Boris Johnson plays for time with a cautious, tepid manifesto

Take no chances. Make no mistakes. Maintain strict message discipline. Like a football team two up with 20 minutes to play, the Conservatives think the only way they can lose the election is if they throw it away.

The contrast between the manifesto launched by Boris Johnson and Labour’s last week was marked. Behind in the polls and with only three weeks to go before election day, Jeremy Corbyn has gambled that voters are ready for radicalism. In sporting terms, he has thrown on three strikers as subs and sent his centre half up from the back in the hope of getting back in the game.

The prime minister, by contrast, is seeking to run down the clock until 12 December, relying on the fact that his “get Brexit done” line has cut through. Things started to go pear-shaped for Theresa May in 2017 when her manifesto plans for social care were dubbed a “dementia tax”. This time, the Conservatives have said the answer is to build a long-term, cross-party consensus.

Johnson’s pitch throughout the campaign has been that Britain’s departure from the EU will unleash a wave of pent-up investment and, by ending the uncertainty, lead to faster economic growth.

But there is no guarantee that this will happen, particularly since even if Brexit does go ahead on 31 January next year, the rest of 2020 will be spent trying to conclude a trade deal with the EU before the transition period ends. The forecasts for growth and borrowing that will be provided by the independent Office for Budget Responsibility for the budget that will take place once the election is over will not make pretty reading.

So while Johnson was upbeat at the manifesto launch, the document itself was a much more cautious affair. While a Labour government would be spending £83bn a year more on day-to-day spending by the end of the next parliament, the Conservatives would limit themselves to a £3bn a year increase. The two parties are also a long way apart on capital spending: both would borrow to invest but Labour would be prepared to borrow an addition £80bn each year, the Conservatives £3bn next year rising to £8bn by 2023.

One reason for that is that most of the spending increases announced in the manifesto were announced by the prime minister shortly after he arrived in Downing Street and were included in September’s spending round. There is more money for the NHS but as Paul Johnson, the director of the Institute for Fiscal Studies noted, only a big rise when compared to the tight settlements of the past decade. Over a longer period, the past 40-50 years, it will be a smaller than average increase.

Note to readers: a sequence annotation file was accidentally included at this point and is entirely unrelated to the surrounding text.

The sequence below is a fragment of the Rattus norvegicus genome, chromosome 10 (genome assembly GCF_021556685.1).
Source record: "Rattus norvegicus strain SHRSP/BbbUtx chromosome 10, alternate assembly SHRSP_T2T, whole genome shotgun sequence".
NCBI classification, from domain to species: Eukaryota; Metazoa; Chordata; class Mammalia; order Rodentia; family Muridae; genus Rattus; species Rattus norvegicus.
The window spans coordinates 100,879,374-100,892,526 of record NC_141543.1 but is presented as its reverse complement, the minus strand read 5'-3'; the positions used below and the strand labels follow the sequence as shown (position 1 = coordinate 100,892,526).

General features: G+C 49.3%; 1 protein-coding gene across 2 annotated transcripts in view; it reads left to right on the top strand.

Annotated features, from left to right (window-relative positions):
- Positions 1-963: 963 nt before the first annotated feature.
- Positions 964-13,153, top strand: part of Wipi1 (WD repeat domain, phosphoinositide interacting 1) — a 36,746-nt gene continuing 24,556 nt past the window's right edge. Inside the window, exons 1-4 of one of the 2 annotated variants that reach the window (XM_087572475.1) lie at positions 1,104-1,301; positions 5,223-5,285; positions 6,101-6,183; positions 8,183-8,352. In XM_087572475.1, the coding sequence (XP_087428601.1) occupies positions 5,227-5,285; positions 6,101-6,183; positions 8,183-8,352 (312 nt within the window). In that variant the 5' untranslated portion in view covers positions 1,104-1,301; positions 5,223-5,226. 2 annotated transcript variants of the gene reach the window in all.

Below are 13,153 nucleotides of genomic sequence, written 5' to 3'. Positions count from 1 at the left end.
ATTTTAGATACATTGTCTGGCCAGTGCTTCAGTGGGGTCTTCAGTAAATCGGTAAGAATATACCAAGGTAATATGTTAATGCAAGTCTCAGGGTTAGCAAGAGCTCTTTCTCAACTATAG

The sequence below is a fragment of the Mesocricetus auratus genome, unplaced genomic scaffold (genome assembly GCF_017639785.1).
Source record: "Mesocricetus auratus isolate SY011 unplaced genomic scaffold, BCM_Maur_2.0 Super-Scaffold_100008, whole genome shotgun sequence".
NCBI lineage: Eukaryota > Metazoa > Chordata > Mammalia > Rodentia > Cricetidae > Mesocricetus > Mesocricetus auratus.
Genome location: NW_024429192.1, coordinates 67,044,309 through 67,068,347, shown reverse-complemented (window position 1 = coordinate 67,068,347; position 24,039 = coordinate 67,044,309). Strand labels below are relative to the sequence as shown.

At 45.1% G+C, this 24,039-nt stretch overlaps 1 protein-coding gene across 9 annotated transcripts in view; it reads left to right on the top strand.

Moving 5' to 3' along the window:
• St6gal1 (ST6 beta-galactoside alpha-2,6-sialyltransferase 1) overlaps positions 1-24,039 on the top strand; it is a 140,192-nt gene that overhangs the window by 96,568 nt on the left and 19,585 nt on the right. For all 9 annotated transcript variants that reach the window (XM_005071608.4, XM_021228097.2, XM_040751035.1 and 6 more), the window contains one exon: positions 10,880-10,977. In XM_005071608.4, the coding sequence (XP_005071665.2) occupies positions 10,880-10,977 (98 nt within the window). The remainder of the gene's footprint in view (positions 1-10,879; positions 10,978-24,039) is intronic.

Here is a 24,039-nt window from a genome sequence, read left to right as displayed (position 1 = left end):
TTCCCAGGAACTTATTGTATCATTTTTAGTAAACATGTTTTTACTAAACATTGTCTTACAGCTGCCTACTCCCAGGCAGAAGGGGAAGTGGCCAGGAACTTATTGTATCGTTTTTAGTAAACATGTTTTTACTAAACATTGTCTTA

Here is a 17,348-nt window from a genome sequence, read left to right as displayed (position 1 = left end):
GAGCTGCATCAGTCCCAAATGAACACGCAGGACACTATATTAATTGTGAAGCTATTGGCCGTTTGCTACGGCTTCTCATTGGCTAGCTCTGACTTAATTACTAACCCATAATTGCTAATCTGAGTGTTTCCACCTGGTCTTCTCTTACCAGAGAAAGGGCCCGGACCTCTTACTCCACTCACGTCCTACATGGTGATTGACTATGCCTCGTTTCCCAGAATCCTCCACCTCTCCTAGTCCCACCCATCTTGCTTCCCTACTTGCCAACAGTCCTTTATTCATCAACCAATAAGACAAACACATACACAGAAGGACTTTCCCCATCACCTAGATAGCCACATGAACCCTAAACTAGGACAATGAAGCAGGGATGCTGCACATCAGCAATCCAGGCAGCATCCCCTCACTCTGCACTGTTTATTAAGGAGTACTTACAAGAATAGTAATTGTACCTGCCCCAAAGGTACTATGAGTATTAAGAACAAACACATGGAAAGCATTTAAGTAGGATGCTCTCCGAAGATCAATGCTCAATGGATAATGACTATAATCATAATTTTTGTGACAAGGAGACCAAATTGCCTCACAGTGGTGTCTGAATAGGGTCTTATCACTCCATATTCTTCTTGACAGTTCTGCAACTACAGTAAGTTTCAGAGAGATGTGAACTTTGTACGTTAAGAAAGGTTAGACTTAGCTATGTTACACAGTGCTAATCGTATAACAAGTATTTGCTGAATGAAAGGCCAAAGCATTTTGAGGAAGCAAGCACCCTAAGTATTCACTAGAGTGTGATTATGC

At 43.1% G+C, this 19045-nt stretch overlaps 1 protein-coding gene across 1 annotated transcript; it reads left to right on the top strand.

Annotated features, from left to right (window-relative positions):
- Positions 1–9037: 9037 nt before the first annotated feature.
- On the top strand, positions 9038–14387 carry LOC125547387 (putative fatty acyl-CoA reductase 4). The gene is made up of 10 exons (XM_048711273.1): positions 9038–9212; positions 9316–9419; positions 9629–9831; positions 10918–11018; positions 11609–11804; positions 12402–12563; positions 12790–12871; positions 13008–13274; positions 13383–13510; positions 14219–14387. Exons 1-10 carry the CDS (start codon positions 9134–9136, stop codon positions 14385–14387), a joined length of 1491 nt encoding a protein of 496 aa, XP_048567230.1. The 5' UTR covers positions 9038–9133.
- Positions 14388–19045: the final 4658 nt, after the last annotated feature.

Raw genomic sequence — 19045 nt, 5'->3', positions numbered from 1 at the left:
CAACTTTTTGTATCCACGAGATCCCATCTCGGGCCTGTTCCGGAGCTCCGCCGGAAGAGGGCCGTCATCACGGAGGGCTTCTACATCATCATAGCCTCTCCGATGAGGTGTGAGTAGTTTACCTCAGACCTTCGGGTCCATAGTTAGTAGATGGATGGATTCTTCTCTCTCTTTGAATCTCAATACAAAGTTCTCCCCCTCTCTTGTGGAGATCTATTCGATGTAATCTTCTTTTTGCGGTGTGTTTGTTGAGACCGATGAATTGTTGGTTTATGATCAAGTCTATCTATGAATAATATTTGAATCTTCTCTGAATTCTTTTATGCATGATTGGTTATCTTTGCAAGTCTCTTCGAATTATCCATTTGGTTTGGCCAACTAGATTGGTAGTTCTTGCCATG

The safety first approach has its risks. Pledging to spend more on hospitals, schools and the police has been a recognition that voters have wearied of austerity and want a change of course. This is an election that is being fought on ground that suits Labour.

To counter that disadvantage, Johnson has offered modest increases in spending in areas that focus groups have suggested are politically sensitive: such as the time it takes to get a GP appointment and the poor state of Britain’s roads. He has shelved plans to raise the threshold at which the 40% income tax bracket kicks in, choosing instead to raise gradually the level at which national insurance contributions are levied. In addition, he has promised a triple tax lock: no increases in income tax, NICs or VAT rates over the next parliament. “Brexit is happening”, said Torsten Bell, director of the Resolution Foundation think tank, “but big tax cuts aren’t.”

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While Corbyn said the manifesto was a package for billionaires, the Conservatives hope it will go down well with the electorate, especially former Labour voters in the Midlands and the North of England. Johnson thinks the public remains suspicious of parties making big spending commitments that rely on substantial extra borrowing.

After saying Labour’s manifesto lacked credibility, the IFS’s Johnson said the Conservative offering was notable for its lack of ambition. “If a single Budget had contained all these tax and spending proposals we would have been calling it modest. As a blueprint for five years in government the lack of significant policy action is remarkable.”

This is a risk because teams that are two up with 15 minutes to go and play it safe sometimes lose. Not often, but often enough for Johnson to keep glancing at the clock.


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